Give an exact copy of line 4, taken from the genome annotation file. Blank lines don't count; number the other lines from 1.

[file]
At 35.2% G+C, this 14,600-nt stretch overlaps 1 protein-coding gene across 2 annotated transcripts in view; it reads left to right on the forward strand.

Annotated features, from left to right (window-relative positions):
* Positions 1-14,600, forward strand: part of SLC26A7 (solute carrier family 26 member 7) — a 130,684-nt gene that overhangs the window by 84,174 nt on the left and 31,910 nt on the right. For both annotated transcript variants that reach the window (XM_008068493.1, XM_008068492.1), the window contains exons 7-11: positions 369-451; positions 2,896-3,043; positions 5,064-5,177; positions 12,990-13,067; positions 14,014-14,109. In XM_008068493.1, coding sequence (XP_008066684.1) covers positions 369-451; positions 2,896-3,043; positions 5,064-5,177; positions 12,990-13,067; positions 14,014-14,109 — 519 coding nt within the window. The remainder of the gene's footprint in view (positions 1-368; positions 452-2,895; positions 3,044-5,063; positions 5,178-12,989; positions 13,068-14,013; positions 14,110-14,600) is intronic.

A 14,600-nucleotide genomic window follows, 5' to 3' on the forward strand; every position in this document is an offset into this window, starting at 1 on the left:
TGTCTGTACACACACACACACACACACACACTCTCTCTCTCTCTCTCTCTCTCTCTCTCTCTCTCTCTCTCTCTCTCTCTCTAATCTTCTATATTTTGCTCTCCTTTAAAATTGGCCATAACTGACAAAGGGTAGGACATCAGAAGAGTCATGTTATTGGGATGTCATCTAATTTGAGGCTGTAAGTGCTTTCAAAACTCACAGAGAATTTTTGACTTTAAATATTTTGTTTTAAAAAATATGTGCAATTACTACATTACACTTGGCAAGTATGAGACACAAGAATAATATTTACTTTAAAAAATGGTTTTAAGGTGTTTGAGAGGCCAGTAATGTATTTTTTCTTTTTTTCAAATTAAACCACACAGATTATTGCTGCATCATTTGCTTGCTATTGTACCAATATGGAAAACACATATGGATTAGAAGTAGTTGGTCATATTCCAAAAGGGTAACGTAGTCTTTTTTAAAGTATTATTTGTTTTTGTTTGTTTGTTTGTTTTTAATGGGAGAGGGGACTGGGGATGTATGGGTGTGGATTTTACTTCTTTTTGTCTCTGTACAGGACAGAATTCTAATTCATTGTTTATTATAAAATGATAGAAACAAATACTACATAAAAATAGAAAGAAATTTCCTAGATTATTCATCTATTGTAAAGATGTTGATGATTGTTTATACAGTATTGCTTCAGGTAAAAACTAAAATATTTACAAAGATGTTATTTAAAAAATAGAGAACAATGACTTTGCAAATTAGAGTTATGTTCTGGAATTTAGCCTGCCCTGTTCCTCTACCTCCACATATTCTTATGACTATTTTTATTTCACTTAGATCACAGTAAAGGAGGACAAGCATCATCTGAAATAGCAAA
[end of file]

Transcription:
A 14,600-nucleotide genomic window follows, 5' to 3' on the forward strand; every position in this document is an offset into this window, starting at 1 on the left: